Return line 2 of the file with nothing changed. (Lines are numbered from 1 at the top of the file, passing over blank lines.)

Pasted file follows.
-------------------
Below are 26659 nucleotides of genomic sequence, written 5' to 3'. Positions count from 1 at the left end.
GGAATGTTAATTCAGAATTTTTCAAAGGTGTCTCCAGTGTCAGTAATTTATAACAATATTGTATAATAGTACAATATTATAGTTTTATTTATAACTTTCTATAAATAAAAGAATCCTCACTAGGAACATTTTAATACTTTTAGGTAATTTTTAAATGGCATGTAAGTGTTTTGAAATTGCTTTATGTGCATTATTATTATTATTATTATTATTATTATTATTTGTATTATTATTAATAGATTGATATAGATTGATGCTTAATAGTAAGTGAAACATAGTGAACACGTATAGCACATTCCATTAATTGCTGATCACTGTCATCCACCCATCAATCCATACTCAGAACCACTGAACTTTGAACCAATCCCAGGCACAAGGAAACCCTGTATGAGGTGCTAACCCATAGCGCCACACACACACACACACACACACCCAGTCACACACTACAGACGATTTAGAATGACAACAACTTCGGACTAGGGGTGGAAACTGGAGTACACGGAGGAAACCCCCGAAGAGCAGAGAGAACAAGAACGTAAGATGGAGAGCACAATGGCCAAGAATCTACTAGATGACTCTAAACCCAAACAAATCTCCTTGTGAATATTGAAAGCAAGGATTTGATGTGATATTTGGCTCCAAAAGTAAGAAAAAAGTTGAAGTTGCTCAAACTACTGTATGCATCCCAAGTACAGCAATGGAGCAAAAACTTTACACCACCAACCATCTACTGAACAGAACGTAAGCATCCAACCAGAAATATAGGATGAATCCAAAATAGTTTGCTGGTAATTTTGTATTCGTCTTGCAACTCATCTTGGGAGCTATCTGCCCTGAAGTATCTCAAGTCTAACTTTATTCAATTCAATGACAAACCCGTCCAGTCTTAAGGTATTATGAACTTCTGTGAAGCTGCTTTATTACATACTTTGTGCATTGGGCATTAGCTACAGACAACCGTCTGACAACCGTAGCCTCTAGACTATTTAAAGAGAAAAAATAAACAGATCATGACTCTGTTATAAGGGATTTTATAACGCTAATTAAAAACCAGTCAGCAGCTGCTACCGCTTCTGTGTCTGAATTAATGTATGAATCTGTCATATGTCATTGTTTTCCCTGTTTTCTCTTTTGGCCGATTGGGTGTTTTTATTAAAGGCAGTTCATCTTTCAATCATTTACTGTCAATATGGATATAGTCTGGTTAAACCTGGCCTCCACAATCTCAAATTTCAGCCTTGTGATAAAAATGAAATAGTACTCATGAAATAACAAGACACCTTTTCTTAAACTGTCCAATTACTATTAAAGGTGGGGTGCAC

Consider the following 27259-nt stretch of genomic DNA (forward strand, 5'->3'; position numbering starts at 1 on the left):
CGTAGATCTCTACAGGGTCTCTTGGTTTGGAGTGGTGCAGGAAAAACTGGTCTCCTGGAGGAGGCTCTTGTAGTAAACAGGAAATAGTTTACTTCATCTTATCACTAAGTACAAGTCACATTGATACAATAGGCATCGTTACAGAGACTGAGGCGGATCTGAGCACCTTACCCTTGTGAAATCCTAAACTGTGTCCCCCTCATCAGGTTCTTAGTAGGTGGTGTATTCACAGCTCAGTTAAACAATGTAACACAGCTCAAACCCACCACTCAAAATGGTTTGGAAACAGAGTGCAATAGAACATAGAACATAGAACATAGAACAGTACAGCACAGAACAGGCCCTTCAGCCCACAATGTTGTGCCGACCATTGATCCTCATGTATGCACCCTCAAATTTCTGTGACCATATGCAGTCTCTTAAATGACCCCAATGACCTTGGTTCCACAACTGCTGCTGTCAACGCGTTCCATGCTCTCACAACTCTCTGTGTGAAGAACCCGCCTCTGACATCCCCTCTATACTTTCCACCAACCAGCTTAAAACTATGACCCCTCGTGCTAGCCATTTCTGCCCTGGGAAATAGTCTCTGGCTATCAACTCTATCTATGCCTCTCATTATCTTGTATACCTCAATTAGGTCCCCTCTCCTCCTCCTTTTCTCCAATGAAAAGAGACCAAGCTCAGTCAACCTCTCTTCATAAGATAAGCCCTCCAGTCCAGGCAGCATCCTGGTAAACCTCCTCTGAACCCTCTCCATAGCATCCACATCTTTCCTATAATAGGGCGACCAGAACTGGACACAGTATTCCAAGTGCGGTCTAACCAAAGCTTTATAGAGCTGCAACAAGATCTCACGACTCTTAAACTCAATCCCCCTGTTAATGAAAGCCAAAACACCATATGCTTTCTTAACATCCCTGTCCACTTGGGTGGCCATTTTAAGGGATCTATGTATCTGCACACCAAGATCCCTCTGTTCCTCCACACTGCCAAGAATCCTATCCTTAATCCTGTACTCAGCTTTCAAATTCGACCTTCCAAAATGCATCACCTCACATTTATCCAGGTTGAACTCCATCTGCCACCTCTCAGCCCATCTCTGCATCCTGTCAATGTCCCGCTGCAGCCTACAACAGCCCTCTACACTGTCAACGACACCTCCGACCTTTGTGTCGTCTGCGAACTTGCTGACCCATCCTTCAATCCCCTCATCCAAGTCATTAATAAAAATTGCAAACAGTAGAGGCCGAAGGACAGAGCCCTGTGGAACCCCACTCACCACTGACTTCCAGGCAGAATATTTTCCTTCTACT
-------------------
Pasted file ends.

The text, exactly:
GGAATGTTAATTCAGAATTTTTCAAAGGTGTCTCCAGTGTCAGTAATTTATAACAATATTGTATAATAGTACAATATTATAGTTTTATTTATAACTTTCTATAAATAAAAGAATCCTCACTAGGAACATTTTAATACTTTTAGGTAATTTTTAAATGGCATGTAAGTGTTTTGAAATTGCTTTATGTGCATTATTATTATTATTATTATTATTATTATTATTTGTATTATTATTAATAGATTGATATAGATTGATGCTTAATAGTAAGTGAAACATAGTGAACACGTATAGCACATTCCATTAATTGCTGATCACTGTCATCCACCCATCAATCCATACTCAGAACCACTGAACTTTGAACCAATCCCAGGCACAAGGAAACCCTGTATGAGGTGCTAACCCATAGCGCCACACACACACACACACACACACCCAGTCACACACTACAGACGATTTAGAATGACAACAACTTCGGACTAGGGGTGGAAACTGGAGTACACGGAGGAAACCCCCGAAGAGCAGAGAGAACAAGAACGTAAGATGGAGAGCACAATGGCCAAGAATCTACTAGATGACTCTAAACCCAAACAAATCTCCTTGTGAATATTGAAAGCAAGGATTTGATGTGATATTTGGCTCCAAAAGTAAGAAAAAAGTTGAAGTTGCTCAAACTACTGTATGCATCCCAAGTACAGCAATGGAGCAAAAACTTTACACCACCAACCATCTACTGAACAGAACGTAAGCATCCAACCAGAAATATAGGATGAATCCAAAATAGTTTGCTGGTAATTTTGTATTCGTCTTGCAACTCATCTTGGGAGCTATCTGCCCTGAAGTATCTCAAGTCTAACTTTATTCAATTCAATGACAAACCCGTCCAGTCTTAAGGTATTATGAACTTCTGTGAAGCTGCTTTATTACATACTTTGTGCATTGGGCATTAGCTACAGACAACCGTCTGACAACCGTAGCCTCTAGACTATTTAAAGAGAAAAAATAAACAGATCATGACTCTGTTATAAGGGATTTTATAACGCTAATTAAAAACCAGTCAGCAGCTGCTACCGCTTCTGTGTCTGAATTAATGTATGAATCTGTCATATGTCATTGTTTTCCCTGTTTTCTCTTTTGGCCGATTGGGTGTTTTTATTAAAGGCAGTTCATCTTTCAATCATTTACTGTCAATATGGATATAGTCTGGTTAAACCTGGCCTCCACAATCTCAAATTTCAGCCTTGTGATAAAAATGAAATAGTACTCATGAAATAACAAGACACCTTTTCTTAAACTGTCCAATTACTATTAAAGGTGGGGTGCAC